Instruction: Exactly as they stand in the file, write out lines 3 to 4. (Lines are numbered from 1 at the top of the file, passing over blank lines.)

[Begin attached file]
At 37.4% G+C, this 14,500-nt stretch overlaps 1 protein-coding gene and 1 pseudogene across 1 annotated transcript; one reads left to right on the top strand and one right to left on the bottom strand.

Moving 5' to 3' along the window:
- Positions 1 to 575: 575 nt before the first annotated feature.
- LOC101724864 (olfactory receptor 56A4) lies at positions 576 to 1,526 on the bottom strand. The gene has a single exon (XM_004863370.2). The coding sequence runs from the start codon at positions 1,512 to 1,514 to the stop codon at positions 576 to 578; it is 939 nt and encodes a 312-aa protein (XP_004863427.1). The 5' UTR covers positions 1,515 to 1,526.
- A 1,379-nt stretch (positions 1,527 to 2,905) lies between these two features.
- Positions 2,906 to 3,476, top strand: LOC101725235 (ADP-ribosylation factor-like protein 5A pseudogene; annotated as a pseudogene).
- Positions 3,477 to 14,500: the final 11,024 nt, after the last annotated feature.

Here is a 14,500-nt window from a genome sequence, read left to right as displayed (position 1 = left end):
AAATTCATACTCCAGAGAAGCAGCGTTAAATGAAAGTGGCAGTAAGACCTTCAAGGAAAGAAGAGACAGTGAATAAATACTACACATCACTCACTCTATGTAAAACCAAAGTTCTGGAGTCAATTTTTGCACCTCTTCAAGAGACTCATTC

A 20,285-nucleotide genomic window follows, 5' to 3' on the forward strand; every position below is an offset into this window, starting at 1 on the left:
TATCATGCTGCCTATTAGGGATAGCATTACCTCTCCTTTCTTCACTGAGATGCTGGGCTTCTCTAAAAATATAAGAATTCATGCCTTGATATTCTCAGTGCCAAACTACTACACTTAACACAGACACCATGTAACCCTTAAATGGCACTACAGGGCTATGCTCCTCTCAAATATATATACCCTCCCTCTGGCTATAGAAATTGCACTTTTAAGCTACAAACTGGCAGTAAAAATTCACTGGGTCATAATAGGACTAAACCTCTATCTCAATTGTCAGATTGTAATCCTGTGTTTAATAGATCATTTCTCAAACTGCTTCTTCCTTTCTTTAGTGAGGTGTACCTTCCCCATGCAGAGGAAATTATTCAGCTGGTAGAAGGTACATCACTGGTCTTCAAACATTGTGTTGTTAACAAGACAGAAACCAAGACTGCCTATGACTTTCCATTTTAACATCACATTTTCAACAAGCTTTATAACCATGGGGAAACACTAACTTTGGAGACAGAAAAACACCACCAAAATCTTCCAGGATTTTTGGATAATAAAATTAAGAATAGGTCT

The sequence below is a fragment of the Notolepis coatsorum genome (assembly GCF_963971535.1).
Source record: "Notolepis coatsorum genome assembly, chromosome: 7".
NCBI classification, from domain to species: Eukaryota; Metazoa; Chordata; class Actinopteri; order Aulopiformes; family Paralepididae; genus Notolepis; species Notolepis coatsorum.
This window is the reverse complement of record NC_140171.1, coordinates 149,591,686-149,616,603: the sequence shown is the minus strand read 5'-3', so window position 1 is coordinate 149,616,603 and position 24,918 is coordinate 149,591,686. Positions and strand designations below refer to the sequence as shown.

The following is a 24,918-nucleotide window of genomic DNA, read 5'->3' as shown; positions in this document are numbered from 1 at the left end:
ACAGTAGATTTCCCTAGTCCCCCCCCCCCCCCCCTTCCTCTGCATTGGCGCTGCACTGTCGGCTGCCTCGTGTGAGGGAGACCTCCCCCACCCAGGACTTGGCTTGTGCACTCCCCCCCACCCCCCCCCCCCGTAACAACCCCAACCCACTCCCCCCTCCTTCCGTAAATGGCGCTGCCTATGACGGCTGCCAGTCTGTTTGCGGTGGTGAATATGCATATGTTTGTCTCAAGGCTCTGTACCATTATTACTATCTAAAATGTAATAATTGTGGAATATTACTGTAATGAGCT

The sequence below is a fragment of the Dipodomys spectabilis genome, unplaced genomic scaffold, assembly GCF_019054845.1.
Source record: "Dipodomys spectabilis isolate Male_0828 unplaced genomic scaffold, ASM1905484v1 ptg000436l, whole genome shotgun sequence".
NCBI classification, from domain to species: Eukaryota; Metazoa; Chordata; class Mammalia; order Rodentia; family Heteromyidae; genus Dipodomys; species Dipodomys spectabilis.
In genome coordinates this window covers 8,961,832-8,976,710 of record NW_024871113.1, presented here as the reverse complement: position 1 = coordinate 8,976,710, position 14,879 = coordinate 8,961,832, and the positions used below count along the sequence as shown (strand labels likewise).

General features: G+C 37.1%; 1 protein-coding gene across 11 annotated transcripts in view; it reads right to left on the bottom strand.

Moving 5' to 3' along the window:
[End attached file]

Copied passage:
- Positions 1 to 575: 575 nt before the first annotated feature.
- LOC101724864 (olfactory receptor 56A4) lies at positions 576 to 1,526 on the bottom strand. The gene has a single exon (XM_004863370.2). The coding sequence runs from the start codon at positions 1,512 to 1,514 to the stop codon at positions 576 to 578; it is 939 nt and encodes a 312-aa protein (XP_004863427.1). The 5' UTR covers positions 1,515 to 1,526.